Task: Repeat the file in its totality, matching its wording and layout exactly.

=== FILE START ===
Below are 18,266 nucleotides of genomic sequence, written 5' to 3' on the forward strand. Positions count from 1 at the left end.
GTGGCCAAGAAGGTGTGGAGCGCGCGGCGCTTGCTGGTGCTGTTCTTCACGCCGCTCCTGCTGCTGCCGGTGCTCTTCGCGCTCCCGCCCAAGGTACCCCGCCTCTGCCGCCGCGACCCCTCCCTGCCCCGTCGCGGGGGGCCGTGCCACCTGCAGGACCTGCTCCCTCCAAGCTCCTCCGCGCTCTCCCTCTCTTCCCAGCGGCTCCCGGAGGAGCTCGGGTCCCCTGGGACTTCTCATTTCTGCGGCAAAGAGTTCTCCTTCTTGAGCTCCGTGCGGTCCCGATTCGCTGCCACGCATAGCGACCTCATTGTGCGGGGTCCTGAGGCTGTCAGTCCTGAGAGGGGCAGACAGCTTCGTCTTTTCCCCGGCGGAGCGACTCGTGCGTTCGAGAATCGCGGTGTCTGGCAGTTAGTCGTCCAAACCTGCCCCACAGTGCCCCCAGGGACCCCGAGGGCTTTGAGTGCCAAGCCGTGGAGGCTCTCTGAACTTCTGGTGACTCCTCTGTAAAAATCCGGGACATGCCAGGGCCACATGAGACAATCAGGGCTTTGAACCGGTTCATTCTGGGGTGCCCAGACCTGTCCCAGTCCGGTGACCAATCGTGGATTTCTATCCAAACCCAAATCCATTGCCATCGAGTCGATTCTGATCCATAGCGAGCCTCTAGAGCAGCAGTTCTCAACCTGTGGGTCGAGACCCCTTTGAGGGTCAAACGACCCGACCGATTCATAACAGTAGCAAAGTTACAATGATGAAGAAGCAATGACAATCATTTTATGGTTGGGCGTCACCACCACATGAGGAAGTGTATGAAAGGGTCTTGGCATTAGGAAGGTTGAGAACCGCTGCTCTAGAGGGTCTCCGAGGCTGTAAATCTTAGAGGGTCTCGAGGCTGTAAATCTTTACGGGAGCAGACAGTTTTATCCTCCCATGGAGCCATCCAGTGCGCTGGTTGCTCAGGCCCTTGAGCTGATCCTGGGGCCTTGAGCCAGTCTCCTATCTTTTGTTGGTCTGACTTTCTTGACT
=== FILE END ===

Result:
Below are 18,266 nucleotides of genomic sequence, written 5' to 3' on the forward strand. Positions count from 1 at the left end.
GTGGCCAAGAAGGTGTGGAGCGCGCGGCGCTTGCTGGTGCTGTTCTTCACGCCGCTCCTGCTGCTGCCGGTGCTCTTCGCGCTCCCGCCCAAGGTACCCCGCCTCTGCCGCCGCGACCCCTCCCTGCCCCGTCGCGGGGGGCCGTGCCACCTGCAGGACCTGCTCCCTCCAAGCTCCTCCGCGCTCTCCCTCTCTTCCCAGCGGCTCCCGGAGGAGCTCGGGTCCCCTGGGACTTCTCATTTCTGCGGCAAAGAGTTCTCCTTCTTGAGCTCCGTGCGGTCCCGATTCGCTGCCACGCATAGCGACCTCATTGTGCGGGGTCCTGAGGCTGTCAGTCCTGAGAGGGGCAGACAGCTTCGTCTTTTCCCCGGCGGAGCGACTCGTGCGTTCGAGAATCGCGGTGTCTGGCAGTTAGTCGTCCAAACCTGCCCCACAGTGCCCCCAGGGACCCCGAGGGCTTTGAGTGCCAAGCCGTGGAGGCTCTCTGAACTTCTGGTGACTCCTCTGTAAAAATCCGGGACATGCCAGGGCCACATGAGACAATCAGGGCTTTGAACCGGTTCATTCTGGGGTGCCCAGACCTGTCCCAGTCCGGTGACCAATCGTGGATTTCTATCCAAACCCAAATCCATTGCCATCGAGTCGATTCTGATCCATAGCGAGCCTCTAGAGCAGCAGTTCTCAACCTGTGGGTCGAGACCCCTTTGAGGGTCAAACGACCCGACCGATTCATAACAGTAGCAAAGTTACAATGATGAAGAAGCAATGACAATCATTTTATGGTTGGGCGTCACCACCACATGAGGAAGTGTATGAAAGGGTCTTGGCATTAGGAAGGTTGAGAACCGCTGCTCTAGAGGGTCTCCGAGGCTGTAAATCTTAGAGGGTCTCGAGGCTGTAAATCTTTACGGGAGCAGACAGTTTTATCCTCCCATGGAGCCATCCAGTGCGCTGGTTGCTCAGGCCCTTGAGCTGATCCTGGGGCCTTGAGCCAGTCTCCTATCTTTTGTTGGTCTGACTTTCTTGACT